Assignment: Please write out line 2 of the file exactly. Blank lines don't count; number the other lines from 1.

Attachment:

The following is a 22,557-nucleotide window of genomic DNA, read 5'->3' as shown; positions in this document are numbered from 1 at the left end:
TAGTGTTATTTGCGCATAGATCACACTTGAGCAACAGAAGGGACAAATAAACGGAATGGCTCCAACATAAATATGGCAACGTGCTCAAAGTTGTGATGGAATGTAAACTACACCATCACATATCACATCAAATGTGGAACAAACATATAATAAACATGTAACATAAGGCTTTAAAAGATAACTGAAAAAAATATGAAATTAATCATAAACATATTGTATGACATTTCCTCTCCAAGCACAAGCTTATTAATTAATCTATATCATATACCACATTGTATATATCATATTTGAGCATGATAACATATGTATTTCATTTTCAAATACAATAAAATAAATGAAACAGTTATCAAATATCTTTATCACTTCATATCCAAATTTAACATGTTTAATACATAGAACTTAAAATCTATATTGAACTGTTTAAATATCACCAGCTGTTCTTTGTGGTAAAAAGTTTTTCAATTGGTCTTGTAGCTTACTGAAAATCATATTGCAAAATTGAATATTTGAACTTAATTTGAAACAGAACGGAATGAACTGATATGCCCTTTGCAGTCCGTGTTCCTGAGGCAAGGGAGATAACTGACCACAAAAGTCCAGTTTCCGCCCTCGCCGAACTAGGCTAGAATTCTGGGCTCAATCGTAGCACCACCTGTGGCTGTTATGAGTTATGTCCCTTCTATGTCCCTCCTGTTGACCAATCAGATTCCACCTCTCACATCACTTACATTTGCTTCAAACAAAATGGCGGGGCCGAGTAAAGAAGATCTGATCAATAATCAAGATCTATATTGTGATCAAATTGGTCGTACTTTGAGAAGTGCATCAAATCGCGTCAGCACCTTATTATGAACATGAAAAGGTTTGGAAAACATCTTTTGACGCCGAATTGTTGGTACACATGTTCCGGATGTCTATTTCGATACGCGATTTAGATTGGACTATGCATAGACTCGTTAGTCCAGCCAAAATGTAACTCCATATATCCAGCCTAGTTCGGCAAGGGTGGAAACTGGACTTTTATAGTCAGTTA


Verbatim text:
TAGTGTTATTTGCGCATAGATCACACTTGAGCAACAGAAGGGACAAATAAACGGAATGGCTCCAACATAAATATGGCAACGTGCTCAAAGTTGTGATGGAATGTAAACTACACCATCACATATCACATCAAATGTGGAACAAACATATAATAAACATGTAACATAAGGCTTTAAAAGATAACTGAAAAAAATATGAAATTAATCATAAACATATTGTATGACATTTCCTCTCCAAGCACAAGCTTATTAATTAATCTATATCATATACCACATTGTATATATCATATTTGAGCATGATAACATATGTATTTCATTTTCAAATACAATAAAATAAATGAAACAGTTATCAAATATCTTTATCACTTCATATCCAAATTTAACATGTTTAATACATAGAACTTAAAATCTATATTGAACTGTTTAAATATCACCAGCTGTTCTTTGTGGTAAAAAGTTTTTCAATTGGTCTTGTAGCTTACTGAAAATCATATTGCAAAATTGAATATTTGAACTTAATTTGAAACAGAACGGAATGAACTGATATGCCCTTTGCAGTCCGTGTTCCTGAGGCAAGGGAGATAACTGACCACAAAAGTCCAGTTTCCGCCCTCGCCGAACTAGGCTAGAATTCTGGGCTCAATCGTAGCACCACCTGTGGCTGTTATGAGTTATGTCCCTTCTATGTCCCTCCTGTTGACCAATCAGATTCCACCTCTCACATCACTTACATTTGCTTCAAACAAAATGGCGGGGCCGAGTAAAGAAGATCTGATCAATAATCAAGATCTATATTGTGATCAAATTGGTCGTACTTTGAGAAGTGCATCAAATCGCGTCAGCACCTTATTATGAACATGAAAAGGTTTGGAAAACATCTTTTGACGCCGAATTGTTGGTACACATGTTCCGGATGTCTATTTCGATACGCGATTTAGATTGGACTATGCATAGACTCGTTAGTCCAGCCAAAATGTAACTCCATATATCCAGCCTAGTTCGGCAAGGGTGGAAACTGGACTTTTATAGTCAGTTA